Learning a lesson from nature
The undergraduates of today will be our nation builders of tomorrow. Our educational processes, therefore, should mould them into thinking, responsible citizens, capable of living in peace and harmony and solving our Motherland’s multitude of problems. Our curriculum should, therefore, be holistic, instilling in them knowledge, skills and attitudes that will equip them to make the right decisions at the right time.
Nevertheless, what do we experience in reality? Disgruntled and unemployed graduates are clamouring for jobs, taking to street violence, becoming addicted to drugs and alcohol, losing their traditional values and, in-short, leading a meaningless life, feeling frustrated and hopeless. Instead of being the cream of our society, they turn into mindless reactionaries and desperadoes, throwing our country into chaos and turmoil.
We, as teachers, will, therefore, be failing in our duty if we do not take the initiative to stop this present trend of events. As a lecturer in Zoology for about fourteen
Educational system should help children make right decisions at right time. File photo
years in the university system, I have been noticing with growing concern the lack of interest on the part of our students in offering Biology as a major subject for their degree.
Living in a materialistic world which is used to weighing all its decisions in terms of costs and benefits, our students are, perhaps, made to view Biology as a subject meant only for those living in ivory towers, far removed from the demands of the present age of knowledge based economic societies.
This article is, therefore, an appeal to our undergraduates and future nation builders, to change their perspectives of life and to understand the manifold lessons Biology can teach us. The study of Biology, I feel, can certainly create an awareness of the goal and purpose of life on earth, making our strife torn life a little bit easy to bear with!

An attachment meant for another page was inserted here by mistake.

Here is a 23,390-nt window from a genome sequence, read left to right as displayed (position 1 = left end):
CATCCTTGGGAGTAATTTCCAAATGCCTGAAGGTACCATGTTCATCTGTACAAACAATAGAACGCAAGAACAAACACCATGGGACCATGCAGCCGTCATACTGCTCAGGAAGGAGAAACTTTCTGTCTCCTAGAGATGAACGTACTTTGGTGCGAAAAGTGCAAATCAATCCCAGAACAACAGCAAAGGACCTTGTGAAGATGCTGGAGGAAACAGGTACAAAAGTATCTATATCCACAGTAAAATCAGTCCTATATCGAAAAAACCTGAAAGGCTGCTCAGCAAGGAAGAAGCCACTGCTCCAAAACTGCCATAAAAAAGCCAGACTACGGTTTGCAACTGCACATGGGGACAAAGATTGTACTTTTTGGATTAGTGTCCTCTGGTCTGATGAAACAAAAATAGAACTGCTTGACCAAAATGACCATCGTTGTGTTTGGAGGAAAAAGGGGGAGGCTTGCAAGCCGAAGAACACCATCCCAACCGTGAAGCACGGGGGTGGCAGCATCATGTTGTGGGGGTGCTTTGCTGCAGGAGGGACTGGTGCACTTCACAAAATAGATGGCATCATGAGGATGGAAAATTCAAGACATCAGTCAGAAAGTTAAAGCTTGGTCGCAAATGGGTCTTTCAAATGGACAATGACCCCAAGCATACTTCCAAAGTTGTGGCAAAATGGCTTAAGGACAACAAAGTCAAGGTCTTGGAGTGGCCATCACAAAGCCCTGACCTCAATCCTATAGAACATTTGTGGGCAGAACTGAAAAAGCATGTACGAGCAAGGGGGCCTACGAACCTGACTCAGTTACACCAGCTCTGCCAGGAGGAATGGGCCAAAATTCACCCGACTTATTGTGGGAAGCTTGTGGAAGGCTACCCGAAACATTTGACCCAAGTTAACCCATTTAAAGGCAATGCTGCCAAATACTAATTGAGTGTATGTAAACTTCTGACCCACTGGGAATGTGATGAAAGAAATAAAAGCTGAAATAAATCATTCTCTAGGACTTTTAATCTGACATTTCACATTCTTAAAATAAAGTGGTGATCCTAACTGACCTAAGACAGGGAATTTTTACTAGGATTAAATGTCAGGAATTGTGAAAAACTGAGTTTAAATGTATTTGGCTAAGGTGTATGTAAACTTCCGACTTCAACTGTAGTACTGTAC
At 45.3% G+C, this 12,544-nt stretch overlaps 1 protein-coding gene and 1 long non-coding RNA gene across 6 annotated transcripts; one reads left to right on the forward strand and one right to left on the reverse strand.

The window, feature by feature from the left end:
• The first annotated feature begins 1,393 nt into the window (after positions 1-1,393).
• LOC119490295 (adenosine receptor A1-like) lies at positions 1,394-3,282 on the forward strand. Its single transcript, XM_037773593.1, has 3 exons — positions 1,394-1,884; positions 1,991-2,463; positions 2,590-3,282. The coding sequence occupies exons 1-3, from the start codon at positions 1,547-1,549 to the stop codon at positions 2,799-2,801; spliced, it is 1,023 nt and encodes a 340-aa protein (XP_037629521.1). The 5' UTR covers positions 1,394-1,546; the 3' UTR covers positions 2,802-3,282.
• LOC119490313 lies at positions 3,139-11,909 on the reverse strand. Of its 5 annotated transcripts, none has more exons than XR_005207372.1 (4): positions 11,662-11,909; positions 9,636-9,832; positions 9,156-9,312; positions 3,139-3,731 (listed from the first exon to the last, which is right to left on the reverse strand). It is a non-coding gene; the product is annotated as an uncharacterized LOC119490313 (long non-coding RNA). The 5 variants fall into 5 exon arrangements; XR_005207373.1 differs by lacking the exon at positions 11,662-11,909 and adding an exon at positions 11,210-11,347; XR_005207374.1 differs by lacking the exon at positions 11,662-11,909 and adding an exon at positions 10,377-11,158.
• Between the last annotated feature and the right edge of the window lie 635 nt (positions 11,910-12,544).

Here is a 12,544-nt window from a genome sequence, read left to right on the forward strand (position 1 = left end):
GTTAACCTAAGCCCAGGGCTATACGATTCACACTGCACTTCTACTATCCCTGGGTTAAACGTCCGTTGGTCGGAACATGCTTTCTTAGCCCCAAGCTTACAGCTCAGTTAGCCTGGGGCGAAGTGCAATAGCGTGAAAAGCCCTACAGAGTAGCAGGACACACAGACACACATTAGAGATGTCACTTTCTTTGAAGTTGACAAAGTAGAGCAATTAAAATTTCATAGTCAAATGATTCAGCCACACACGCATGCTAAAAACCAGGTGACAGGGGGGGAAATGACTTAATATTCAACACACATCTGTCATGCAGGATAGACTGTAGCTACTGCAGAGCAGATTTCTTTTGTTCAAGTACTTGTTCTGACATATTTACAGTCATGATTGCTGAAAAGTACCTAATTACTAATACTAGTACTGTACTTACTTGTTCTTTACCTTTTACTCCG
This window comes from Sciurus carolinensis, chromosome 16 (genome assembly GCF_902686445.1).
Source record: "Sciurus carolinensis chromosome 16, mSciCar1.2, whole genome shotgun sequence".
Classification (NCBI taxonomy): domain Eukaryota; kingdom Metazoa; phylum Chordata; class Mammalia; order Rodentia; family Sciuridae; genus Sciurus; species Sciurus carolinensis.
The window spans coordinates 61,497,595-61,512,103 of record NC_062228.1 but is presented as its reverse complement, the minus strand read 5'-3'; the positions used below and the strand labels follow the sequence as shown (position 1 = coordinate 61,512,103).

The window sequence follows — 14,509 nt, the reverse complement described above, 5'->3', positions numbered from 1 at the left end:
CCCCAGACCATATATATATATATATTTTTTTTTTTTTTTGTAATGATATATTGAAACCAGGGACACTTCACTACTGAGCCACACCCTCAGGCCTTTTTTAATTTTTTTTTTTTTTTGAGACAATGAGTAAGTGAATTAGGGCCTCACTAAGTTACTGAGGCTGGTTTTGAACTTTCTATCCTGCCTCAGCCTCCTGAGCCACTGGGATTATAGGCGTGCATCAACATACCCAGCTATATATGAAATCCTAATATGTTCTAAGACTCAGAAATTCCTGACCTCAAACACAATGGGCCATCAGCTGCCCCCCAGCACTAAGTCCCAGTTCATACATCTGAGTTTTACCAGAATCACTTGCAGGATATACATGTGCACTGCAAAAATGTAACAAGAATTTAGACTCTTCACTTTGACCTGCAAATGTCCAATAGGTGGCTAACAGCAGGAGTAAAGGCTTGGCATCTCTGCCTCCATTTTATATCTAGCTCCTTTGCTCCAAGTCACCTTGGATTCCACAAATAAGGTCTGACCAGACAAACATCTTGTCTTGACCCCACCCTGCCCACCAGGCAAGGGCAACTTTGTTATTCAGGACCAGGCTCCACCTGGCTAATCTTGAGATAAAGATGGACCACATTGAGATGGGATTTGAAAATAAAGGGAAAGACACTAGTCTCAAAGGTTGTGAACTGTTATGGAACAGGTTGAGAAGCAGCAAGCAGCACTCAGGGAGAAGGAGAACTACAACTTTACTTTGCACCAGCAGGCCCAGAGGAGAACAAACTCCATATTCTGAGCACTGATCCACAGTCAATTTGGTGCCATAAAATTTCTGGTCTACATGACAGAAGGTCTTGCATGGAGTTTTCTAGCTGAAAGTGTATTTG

The ubiquitous tree stands testimony to one of the most important, interesting and practicable lessons in life to be learned from nature - ‘The philosophy of life.’ Conventionally, the biologist defines the tree as a living organism with true roots, erect woody trunks, branches and leaves. It grows and reproduces, bearing in most cases, flowers and fruits which leave behind seeds that sprout into a new generation.
The tree is also a habitat, offering a variety of homes (niches) to insects, amphibians, reptiles, birds and mammals which through the food webs they create help in the recycling of energy on earth. To the conservationist, the tree is a part of the forest ecosystem that contributes to the maintenance of ecological balance on our planet. The tree is a cornucopia of limitless supply of economically valuable products to both the agriculturist and the industrialist.
However, to the common man, be he a road weary traveller or vendor, the tree provides shade and shelter from the harsh weather. It offers a soothing sight to their tired eyes, lulling them to sleep with the gentle breeze produced by its ever fluttering leaves. From time immemorial, the trees have also been a source of inspiration to both the artists and the scientists, producing thought provoking works of art and, at times, ideas which have given birth go great theories such as the world famous theory of gravity!
In religious scriptures and practices too, the tree has assumed a prominent role as an object or place of worship and meditation. It is a well known fact that the Buddha attained Nirvana (spiritual realization) under the sacred Bo tree. Furthermore, in every nook and corner of most Sri Lankan and Indian villages, it is very common to see, under the trees, statues of Lord Ganesha, the Hindu god of wisdom.
It is very likely, therefore, the tree has been, over the ages, whispering somehow the secrets of the philosophy of life to our psychic spiritual teachers.